In the Middle East, the opportunity is here to make an historic impact: a peace between Arabs and Israelis - one that will ease the human suffering of decades, advance the progress of a strategic region, boost the forces of moderation against extremism, and lay a platform for new levels of cooperation, especially between the Muslim World and the West.
No friend of peace can do more to help achieve this breakthrough than the United States. History shows that behind every landmark event in the long peace process, there has been a committed US presence – at Camp David, Madrid, Wye River, Annapolis, and more. Now, finishing the job is on the horizon. It is a decisive opportunity to achieve the peace and justice that millions hope for and expect.
This year has been an active one for all of us who are working to help the parties achieve a final, comprehensive settlement. In conversations with both sides, I see optimism about the process. But it is a serious concern to me, that this year's results on the ground, have not yet met the hopes. I cannot disguise to you the disappointment among Arab people. We see Israel still building settlements in the occupied West Bank; we see walls and roadblocks still dissecting Palestinian communities; we see the Palestinian economy still in shambles. And we see decades-old international resolutions and rulings, ignored with impunity.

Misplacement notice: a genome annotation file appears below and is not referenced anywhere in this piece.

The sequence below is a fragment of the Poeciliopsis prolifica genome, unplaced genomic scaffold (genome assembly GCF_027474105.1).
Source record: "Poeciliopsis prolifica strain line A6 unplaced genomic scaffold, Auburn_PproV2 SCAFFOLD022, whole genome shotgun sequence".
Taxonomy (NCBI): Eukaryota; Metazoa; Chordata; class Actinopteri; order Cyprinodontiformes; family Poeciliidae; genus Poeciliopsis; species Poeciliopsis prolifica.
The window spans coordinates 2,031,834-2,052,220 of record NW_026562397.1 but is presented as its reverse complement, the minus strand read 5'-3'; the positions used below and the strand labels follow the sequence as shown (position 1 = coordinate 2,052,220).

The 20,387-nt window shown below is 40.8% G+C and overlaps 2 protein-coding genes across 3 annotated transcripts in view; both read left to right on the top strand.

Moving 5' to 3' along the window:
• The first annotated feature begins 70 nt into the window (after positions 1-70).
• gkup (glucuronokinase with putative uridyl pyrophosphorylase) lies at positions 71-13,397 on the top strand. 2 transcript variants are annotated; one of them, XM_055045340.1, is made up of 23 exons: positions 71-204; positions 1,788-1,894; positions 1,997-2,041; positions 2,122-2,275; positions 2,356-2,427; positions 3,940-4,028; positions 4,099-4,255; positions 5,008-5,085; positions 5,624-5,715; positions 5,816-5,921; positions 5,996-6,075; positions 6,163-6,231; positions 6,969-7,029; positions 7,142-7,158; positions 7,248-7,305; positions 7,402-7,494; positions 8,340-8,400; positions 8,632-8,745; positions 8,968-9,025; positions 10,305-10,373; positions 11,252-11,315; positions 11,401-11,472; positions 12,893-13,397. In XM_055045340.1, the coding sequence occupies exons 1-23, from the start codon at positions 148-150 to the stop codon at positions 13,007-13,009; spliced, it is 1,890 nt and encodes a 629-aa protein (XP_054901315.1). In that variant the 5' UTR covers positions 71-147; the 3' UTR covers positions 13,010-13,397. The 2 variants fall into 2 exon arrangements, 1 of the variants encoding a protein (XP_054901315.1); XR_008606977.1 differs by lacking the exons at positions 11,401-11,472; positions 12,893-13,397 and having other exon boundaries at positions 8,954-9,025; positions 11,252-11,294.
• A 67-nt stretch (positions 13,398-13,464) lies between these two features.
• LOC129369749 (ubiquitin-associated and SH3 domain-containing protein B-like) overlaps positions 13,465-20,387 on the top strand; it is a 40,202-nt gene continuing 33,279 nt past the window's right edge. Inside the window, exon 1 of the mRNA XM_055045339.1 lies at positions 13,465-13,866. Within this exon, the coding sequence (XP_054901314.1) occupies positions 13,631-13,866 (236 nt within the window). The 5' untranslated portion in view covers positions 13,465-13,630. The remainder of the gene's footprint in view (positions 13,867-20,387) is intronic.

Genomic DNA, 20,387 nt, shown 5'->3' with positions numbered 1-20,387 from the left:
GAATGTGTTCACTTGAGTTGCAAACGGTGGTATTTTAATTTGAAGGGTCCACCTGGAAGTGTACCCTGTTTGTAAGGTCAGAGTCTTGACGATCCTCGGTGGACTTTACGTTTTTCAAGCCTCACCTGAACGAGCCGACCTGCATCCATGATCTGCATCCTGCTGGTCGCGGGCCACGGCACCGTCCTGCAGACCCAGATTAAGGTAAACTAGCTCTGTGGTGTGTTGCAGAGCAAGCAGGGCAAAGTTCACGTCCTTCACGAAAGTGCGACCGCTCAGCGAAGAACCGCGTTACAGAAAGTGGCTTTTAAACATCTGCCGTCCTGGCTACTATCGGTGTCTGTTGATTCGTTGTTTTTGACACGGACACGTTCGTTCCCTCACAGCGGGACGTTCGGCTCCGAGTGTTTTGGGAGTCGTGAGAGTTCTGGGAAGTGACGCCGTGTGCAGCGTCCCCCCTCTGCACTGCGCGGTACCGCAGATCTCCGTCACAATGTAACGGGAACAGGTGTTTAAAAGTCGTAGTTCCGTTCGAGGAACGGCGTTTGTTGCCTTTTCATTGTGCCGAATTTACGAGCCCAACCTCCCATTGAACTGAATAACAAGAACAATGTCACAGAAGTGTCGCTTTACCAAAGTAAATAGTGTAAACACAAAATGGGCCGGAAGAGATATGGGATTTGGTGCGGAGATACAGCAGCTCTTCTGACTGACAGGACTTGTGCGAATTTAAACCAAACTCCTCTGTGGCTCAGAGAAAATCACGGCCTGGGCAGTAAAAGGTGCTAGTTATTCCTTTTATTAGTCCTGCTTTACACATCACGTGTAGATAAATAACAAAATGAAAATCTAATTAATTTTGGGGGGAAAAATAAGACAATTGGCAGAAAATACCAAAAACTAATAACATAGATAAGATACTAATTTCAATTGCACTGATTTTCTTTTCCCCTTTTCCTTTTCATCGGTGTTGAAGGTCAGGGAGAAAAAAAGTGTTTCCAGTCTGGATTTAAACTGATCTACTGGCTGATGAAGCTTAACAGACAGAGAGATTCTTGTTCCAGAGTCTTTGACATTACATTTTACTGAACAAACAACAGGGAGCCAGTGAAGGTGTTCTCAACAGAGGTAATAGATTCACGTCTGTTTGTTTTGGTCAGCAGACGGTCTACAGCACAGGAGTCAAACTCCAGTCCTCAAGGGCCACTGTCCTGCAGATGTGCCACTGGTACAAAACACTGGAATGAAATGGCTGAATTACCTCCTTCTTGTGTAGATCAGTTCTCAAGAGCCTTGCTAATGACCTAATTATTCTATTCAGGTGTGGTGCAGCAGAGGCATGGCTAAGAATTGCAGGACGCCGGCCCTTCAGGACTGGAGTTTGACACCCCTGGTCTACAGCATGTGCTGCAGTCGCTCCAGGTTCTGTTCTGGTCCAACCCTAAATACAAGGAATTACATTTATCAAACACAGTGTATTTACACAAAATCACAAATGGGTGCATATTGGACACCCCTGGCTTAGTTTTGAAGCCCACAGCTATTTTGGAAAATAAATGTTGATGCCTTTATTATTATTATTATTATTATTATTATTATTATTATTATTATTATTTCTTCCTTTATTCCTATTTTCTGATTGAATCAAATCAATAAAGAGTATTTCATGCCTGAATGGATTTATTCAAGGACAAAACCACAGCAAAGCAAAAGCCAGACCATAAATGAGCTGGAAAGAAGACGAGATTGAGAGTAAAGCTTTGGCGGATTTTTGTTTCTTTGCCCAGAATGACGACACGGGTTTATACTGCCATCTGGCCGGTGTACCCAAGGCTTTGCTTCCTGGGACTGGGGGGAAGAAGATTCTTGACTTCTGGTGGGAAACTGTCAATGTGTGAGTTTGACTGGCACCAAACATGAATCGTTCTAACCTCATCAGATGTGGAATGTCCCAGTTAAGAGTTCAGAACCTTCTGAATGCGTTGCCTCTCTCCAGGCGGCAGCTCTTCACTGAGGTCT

Such a situation fuels the fire of radical groups, spreading their agendas of conflict and division. Regionally, extremist-driven violence has increased dramatically. The Middle East urgently needs strategic space to deal with these challenges, space that peace at the centre will produce. And the United States has the strongest national interest in helping this happen. If the peace process does not show some wins on the ground, American influence and credibility will be dramatically diminished. And extremist forces will continue their push to move the region away from moderation; away from partnership with the West.
On the other hand, achieving an historic breakthrough will send a powerful signal of a different kind. It will tell people, especially the world's youth, that the US means what it says about justice and partnership – and will go the distance, in a difficult process, to see that right is done. It will tell the global Muslim community that Americans have heard their decades of concern over Palestine. And it will tell our youth that global commitments, backed by America, apply to their rights as well.
Let me add, that peace needs work on the ground as well as at the negotiating tables. Governments, the private sector, and NGOs are all needed to create the conditions for a sustainable peace and to restore progress toward normal life. I want to take this opportunity to commend the Aspen Institute for its innovative contributions - from the US-Palestinian Partnership, to your Middle East Strategy Group. I especially appreciate your emphasis on practical results. To the people whose lives you change, this Institute represents the spirit of America and more: it represents a win-win partnership between our peoples, creating a better future, a future we share.